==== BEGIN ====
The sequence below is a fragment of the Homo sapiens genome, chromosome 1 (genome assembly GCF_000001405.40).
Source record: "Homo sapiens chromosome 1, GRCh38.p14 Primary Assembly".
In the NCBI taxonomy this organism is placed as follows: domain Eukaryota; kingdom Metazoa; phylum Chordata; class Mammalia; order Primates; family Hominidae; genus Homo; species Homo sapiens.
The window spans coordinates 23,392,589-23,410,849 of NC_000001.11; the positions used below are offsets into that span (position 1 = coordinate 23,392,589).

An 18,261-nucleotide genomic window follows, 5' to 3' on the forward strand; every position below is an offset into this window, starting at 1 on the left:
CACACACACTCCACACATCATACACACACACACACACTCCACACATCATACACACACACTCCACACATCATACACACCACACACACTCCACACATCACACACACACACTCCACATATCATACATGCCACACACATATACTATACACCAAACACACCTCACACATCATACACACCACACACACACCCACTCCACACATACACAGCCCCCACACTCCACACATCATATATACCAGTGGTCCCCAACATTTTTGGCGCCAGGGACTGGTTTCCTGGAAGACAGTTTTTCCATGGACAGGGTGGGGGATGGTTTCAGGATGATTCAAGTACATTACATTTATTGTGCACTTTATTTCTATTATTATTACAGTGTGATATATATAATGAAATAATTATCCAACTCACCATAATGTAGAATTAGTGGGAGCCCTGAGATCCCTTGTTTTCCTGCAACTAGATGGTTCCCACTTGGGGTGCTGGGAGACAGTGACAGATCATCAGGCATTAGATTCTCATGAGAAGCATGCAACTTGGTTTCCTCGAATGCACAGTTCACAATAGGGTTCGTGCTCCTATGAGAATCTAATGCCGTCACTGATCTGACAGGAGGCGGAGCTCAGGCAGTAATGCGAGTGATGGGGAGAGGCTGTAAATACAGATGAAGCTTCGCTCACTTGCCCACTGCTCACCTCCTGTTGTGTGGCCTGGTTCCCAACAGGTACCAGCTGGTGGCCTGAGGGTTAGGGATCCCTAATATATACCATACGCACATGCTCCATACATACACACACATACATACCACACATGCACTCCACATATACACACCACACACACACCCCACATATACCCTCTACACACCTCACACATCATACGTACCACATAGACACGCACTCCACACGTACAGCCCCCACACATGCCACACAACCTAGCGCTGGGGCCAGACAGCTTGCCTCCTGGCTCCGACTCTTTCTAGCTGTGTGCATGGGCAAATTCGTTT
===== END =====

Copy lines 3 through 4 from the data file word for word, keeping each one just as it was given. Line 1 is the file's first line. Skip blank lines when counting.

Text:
In the NCBI taxonomy this organism is placed as follows: domain Eukaryota; kingdom Metazoa; phylum Chordata; class Mammalia; order Primates; family Hominidae; genus Homo; species Homo sapiens.
The window spans coordinates 23,392,589-23,410,849 of NC_000001.11; the positions used below are offsets into that span (position 1 = coordinate 23,392,589).